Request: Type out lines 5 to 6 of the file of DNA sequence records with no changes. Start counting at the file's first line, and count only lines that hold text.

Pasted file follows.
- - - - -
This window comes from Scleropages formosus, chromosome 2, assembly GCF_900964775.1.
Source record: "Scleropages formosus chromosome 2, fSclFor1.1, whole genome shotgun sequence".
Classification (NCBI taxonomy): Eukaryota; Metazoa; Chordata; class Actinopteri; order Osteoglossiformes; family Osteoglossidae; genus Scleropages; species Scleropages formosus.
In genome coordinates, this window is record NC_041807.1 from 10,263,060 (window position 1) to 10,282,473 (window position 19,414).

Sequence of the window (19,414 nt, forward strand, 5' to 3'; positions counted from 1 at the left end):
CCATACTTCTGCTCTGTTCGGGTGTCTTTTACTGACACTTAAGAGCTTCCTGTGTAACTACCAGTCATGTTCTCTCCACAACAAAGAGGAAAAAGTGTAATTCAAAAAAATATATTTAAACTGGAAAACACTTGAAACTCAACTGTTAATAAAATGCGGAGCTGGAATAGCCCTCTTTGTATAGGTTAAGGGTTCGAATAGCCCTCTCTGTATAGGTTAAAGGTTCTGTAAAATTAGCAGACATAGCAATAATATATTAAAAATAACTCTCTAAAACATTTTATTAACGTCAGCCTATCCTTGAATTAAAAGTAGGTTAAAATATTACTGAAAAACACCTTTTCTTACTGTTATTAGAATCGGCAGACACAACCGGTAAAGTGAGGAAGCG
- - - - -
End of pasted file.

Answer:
Sequence of the window (19,414 nt, forward strand, 5' to 3'; positions counted from 1 at the left end):
CCATACTTCTGCTCTGTTCGGGTGTCTTTTACTGACACTTAAGAGCTTCCTGTGTAACTACCAGTCATGTTCTCTCCACAACAAAGAGGAAAAAGTGTAATTCAAAAAAATATATTTAAACTGGAAAACACTTGAAACTCAACTGTTAATAAAATGCGGAGCTGGAATAGCCCTCTTTGTATAGGTTAAGGGTTCGAATAGCCCTCTCTGTATAGGTTAAAGGTTCTGTAAAATTAGCAGACATAGCAATAATATATTAAAAATAACTCTCTAAAACATTTTATTAACGTCAGCCTATCCTTGAATTAAAAGTAGGTTAAAATATTACTGAAAAACACCTTTTCTTACTGTTATTAGAATCGGCAGACACAACCGGTAAAGTGAGGAAGCG